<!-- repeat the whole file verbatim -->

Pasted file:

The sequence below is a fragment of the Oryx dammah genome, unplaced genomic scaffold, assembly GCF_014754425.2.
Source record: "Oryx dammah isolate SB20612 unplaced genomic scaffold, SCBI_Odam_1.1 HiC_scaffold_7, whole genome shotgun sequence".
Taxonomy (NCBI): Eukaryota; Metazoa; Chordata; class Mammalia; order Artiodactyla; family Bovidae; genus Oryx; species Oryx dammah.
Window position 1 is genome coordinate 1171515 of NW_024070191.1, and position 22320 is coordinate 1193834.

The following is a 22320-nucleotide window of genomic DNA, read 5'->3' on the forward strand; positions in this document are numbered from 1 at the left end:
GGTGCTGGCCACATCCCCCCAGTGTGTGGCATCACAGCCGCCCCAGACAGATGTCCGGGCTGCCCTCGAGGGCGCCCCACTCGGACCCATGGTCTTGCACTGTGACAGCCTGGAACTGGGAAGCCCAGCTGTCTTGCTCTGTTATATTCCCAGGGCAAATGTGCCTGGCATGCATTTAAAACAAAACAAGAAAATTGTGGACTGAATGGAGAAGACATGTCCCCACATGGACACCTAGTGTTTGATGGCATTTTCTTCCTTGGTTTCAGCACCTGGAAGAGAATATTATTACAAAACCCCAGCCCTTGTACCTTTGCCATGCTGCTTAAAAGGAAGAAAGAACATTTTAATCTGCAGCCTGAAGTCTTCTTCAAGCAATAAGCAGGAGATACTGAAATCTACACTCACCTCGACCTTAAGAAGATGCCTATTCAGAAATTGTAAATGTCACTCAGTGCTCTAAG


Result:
The sequence below is a fragment of the Oryx dammah genome, unplaced genomic scaffold, assembly GCF_014754425.2.
Source record: "Oryx dammah isolate SB20612 unplaced genomic scaffold, SCBI_Odam_1.1 HiC_scaffold_7, whole genome shotgun sequence".
Taxonomy (NCBI): Eukaryota; Metazoa; Chordata; class Mammalia; order Artiodactyla; family Bovidae; genus Oryx; species Oryx dammah.
Window position 1 is genome coordinate 1171515 of NW_024070191.1, and position 22320 is coordinate 1193834.

The following is a 22320-nucleotide window of genomic DNA, read 5'->3' on the forward strand; positions in this document are numbered from 1 at the left end:
GGTGCTGGCCACATCCCCCCAGTGTGTGGCATCACAGCCGCCCCAGACAGATGTCCGGGCTGCCCTCGAGGGCGCCCCACTCGGACCCATGGTCTTGCACTGTGACAGCCTGGAACTGGGAAGCCCAGCTGTCTTGCTCTGTTATATTCCCAGGGCAAATGTGCCTGGCATGCATTTAAAACAAAACAAGAAAATTGTGGACTGAATGGAGAAGACATGTCCCCACATGGACACCTAGTGTTTGATGGCATTTTCTTCCTTGGTTTCAGCACCTGGAAGAGAATATTATTACAAAACCCCAGCCCTTGTACCTTTGCCATGCTGCTTAAAAGGAAGAAAGAACATTTTAATCTGCAGCCTGAAGTCTTCTTCAAGCAATAAGCAGGAGATACTGAAATCTACACTCACCTCGACCTTAAGAAGATGCCTATTCAGAAATTGTAAATGTCACTCAGTGCTCTAAG